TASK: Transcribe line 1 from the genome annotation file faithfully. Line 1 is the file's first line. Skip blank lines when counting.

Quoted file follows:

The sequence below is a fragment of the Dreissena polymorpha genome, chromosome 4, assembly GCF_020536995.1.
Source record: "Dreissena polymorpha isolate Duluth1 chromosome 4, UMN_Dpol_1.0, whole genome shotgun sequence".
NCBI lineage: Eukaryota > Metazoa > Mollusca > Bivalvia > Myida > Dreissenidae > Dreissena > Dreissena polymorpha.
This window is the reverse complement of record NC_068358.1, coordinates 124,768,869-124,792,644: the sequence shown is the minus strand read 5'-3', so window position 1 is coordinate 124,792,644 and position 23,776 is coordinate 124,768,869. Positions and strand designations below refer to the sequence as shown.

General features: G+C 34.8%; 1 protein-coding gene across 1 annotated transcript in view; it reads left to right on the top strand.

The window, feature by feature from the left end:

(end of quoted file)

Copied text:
The sequence below is a fragment of the Dreissena polymorpha genome, chromosome 4, assembly GCF_020536995.1.